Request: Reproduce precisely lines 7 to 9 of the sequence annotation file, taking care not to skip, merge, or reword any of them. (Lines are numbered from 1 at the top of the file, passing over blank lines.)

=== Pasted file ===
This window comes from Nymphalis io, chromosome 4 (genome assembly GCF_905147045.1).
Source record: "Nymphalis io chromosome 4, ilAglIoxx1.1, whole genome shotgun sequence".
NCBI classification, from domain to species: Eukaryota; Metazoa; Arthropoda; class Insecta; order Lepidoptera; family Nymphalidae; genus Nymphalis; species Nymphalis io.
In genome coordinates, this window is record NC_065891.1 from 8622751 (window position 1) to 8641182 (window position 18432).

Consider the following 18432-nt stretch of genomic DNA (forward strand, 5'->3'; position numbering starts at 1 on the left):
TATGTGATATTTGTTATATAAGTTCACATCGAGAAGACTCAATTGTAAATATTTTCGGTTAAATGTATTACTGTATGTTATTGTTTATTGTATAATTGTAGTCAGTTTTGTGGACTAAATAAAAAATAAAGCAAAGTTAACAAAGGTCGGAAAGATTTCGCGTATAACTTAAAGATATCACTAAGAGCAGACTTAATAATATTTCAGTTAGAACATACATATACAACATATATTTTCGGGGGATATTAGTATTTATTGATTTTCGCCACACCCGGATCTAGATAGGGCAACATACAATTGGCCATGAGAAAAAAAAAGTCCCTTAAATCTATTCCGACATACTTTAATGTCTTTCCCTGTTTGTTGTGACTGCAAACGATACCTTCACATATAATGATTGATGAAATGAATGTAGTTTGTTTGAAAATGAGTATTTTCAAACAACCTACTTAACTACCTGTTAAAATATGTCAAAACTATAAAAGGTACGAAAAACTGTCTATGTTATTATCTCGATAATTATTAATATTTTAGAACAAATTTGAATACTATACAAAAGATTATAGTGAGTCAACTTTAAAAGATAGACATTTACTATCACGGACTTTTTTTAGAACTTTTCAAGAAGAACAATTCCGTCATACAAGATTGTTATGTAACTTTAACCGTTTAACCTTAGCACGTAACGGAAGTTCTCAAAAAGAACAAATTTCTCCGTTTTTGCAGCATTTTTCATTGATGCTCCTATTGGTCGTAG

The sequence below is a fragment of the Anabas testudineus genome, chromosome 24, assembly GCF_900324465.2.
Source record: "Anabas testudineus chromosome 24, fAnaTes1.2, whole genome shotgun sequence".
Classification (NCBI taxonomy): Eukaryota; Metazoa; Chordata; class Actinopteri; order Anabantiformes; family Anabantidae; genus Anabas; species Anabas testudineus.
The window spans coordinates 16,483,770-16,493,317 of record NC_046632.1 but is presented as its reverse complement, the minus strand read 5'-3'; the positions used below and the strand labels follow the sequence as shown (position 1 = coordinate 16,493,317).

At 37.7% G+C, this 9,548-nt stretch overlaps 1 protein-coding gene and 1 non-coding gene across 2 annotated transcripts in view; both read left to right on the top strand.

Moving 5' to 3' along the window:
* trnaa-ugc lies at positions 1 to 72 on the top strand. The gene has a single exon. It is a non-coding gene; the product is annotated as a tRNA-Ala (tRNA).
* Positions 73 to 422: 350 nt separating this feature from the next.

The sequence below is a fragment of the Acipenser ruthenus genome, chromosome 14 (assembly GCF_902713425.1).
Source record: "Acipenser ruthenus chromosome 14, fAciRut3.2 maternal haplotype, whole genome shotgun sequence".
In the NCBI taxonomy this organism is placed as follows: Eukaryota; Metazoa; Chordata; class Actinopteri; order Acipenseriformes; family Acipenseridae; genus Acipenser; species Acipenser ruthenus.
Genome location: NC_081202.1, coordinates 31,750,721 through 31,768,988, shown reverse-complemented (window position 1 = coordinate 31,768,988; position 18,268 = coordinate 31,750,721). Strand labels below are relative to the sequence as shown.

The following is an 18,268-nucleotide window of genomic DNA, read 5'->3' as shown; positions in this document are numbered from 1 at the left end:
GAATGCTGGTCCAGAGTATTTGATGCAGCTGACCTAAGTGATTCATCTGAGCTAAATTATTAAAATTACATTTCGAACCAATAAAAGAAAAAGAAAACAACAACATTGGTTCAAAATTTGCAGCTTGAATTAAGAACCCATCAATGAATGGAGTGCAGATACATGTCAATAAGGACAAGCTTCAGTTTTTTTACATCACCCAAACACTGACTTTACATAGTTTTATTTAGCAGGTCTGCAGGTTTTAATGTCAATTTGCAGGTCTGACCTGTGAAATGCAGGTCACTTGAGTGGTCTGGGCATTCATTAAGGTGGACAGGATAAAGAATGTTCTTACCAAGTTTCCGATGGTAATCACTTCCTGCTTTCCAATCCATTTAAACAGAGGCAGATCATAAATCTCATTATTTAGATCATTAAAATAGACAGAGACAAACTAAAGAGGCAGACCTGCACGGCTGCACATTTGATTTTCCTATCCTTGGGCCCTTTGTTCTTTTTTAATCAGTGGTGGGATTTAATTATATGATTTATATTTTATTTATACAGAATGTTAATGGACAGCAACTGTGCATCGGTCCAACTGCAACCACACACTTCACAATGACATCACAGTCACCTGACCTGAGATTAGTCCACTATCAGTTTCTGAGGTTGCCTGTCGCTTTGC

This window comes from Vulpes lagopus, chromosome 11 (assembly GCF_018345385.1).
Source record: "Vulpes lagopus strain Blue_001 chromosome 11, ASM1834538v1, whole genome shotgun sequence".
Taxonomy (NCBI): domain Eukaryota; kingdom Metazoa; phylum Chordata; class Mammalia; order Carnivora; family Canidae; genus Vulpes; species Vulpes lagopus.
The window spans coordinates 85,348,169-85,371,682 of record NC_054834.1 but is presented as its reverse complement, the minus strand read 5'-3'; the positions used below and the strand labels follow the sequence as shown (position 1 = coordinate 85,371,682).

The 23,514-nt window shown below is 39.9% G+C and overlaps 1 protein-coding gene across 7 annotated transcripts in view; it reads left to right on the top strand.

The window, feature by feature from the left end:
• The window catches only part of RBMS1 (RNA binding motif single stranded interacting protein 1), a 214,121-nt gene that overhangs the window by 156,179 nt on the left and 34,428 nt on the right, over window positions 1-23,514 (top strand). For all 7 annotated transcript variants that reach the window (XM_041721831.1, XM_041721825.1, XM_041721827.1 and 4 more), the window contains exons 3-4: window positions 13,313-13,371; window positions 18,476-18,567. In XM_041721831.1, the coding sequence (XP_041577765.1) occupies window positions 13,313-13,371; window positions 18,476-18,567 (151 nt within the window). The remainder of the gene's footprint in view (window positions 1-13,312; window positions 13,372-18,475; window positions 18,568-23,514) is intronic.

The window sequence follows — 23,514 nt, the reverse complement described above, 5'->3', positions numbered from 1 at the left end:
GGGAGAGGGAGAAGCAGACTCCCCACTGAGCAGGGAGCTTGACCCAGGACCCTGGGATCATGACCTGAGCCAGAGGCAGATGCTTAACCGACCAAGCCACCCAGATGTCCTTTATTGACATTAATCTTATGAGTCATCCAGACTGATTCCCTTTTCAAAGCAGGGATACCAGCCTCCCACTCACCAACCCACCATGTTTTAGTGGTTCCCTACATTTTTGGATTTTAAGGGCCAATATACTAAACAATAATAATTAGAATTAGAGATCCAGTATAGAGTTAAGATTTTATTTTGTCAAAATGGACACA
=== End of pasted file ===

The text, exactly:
The sequence below is a fragment of the Anabas testudineus genome, chromosome 24, assembly GCF_900324465.2.
Source record: "Anabas testudineus chromosome 24, fAnaTes1.2, whole genome shotgun sequence".
Classification (NCBI taxonomy): Eukaryota; Metazoa; Chordata; class Actinopteri; order Anabantiformes; family Anabantidae; genus Anabas; species Anabas testudineus.